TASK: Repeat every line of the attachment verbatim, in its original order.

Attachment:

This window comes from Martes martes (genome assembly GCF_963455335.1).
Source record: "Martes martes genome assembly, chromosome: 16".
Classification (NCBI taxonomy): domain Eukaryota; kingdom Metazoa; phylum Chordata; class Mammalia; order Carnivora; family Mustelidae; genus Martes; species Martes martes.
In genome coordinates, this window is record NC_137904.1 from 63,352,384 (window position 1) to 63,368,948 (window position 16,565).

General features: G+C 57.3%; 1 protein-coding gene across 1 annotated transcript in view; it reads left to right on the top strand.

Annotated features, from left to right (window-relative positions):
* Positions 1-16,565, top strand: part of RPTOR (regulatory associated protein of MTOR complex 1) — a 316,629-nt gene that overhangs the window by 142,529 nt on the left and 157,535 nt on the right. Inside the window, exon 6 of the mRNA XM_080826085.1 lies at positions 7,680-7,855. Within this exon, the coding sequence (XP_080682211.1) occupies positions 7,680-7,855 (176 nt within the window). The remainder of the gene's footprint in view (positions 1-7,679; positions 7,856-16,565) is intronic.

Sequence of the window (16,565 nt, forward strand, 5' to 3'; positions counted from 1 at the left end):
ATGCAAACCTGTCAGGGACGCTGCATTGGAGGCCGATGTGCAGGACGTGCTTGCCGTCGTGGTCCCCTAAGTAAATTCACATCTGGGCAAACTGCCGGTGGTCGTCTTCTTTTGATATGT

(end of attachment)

This window comes from Martes martes (genome assembly GCF_963455335.1).
Source record: "Martes martes genome assembly, chromosome: 16".
Classification (NCBI taxonomy): domain Eukaryota; kingdom Metazoa; phylum Chordata; class Mammalia; order Carnivora; family Mustelidae; genus Martes; species Martes martes.
In genome coordinates, this window is record NC_137904.1 from 63,352,384 (window position 1) to 63,368,948 (window position 16,565).

General features: G+C 57.3%; 1 protein-coding gene across 1 annotated transcript in view; it reads left to right on the top strand.

Annotated features, from left to right (window-relative positions):
* Positions 1-16,565, top strand: part of RPTOR (regulatory associated protein of MTOR complex 1) — a 316,629-nt gene that overhangs the window by 142,529 nt on the left and 157,535 nt on the right. Inside the window, exon 6 of the mRNA XM_080826085.1 lies at positions 7,680-7,855. Within this exon, the coding sequence (XP_080682211.1) occupies positions 7,680-7,855 (176 nt within the window). The remainder of the gene's footprint in view (positions 1-7,679; positions 7,856-16,565) is intronic.

Sequence of the window (16,565 nt, forward strand, 5' to 3'; positions counted from 1 at the left end):
ATGCAAACCTGTCAGGGACGCTGCATTGGAGGCCGATGTGCAGGACGTGCTTGCCGTCGTGGTCCCCTAAGTAAATTCACATCTGGGCAAACTGCCGGTGGTCGTCTTCTTTTGATATGT